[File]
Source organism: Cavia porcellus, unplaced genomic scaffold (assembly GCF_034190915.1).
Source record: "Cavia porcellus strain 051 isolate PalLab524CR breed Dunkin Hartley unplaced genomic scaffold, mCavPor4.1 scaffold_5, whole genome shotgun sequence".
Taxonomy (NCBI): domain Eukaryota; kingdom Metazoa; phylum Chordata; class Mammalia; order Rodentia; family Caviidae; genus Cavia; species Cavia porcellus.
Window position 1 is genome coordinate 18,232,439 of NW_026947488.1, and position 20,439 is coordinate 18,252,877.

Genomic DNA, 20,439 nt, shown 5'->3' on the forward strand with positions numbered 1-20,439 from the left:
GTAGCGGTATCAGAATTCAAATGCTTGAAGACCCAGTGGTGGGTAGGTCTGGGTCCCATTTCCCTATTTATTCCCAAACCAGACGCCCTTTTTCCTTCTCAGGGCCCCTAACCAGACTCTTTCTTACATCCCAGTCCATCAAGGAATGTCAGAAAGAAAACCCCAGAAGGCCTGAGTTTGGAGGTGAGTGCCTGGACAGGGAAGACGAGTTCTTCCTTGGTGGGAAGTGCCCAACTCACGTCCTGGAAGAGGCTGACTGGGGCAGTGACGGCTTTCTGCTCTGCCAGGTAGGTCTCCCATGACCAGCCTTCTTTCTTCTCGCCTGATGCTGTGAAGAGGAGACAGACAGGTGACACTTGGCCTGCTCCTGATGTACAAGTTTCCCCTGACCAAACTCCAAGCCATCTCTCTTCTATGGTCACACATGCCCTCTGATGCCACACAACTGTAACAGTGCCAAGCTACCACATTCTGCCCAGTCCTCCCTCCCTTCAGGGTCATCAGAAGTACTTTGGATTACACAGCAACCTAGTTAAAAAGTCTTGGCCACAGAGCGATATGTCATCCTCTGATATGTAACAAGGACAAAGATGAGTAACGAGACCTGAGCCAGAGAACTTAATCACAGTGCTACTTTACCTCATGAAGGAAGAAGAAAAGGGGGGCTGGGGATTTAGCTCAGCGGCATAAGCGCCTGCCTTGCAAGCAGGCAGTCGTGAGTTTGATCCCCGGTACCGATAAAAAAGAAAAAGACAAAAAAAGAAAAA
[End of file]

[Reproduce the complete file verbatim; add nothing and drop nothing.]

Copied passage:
Source organism: Cavia porcellus, unplaced genomic scaffold (assembly GCF_034190915.1).
Source record: "Cavia porcellus strain 051 isolate PalLab524CR breed Dunkin Hartley unplaced genomic scaffold, mCavPor4.1 scaffold_5, whole genome shotgun sequence".
Taxonomy (NCBI): domain Eukaryota; kingdom Metazoa; phylum Chordata; class Mammalia; order Rodentia; family Caviidae; genus Cavia; species Cavia porcellus.
Window position 1 is genome coordinate 18,232,439 of NW_026947488.1, and position 20,439 is coordinate 18,252,877.

Genomic DNA, 20,439 nt, shown 5'->3' on the forward strand with positions numbered 1-20,439 from the left:
GTAGCGGTATCAGAATTCAAATGCTTGAAGACCCAGTGGTGGGTAGGTCTGGGTCCCATTTCCCTATTTATTCCCAAACCAGACGCCCTTTTTCCTTCTCAGGGCCCCTAACCAGACTCTTTCTTACATCCCAGTCCATCAAGGAATGTCAGAAAGAAAACCCCAGAAGGCCTGAGTTTGGAGGTGAGTGCCTGGACAGGGAAGACGAGTTCTTCCTTGGTGGGAAGTGCCCAACTCACGTCCTGGAAGAGGCTGACTGGGGCAGTGACGGCTTTCTGCTCTGCCAGGTAGGTCTCCCATGACCAGCCTTCTTTCTTCTCGCCTGATGCTGTGAAGAGGAGACAGACAGGTGACACTTGGCCTGCTCCTGATGTACAAGTTTCCCCTGACCAAACTCCAAGCCATCTCTCTTCTATGGTCACACATGCCCTCTGATGCCACACAACTGTAACAGTGCCAAGCTACCACATTCTGCCCAGTCCTCCCTCCCTTCAGGGTCATCAGAAGTACTTTGGATTACACAGCAACCTAGTTAAAAAGTCTTGGCCACAGAGCGATATGTCATCCTCTGATATGTAACAAGGACAAAGATGAGTAACGAGACCTGAGCCAGAGAACTTAATCACAGTGCTACTTTACCTCATGAAGGAAGAAGAAAAGGGGGGCTGGGGATTTAGCTCAGCGGCATAAGCGCCTGCCTTGCAAGCAGGCAGTCGTGAGTTTGATCCCCGGTACCGATAAAAAAGAAAAAGACAAAAAAAGAAAAA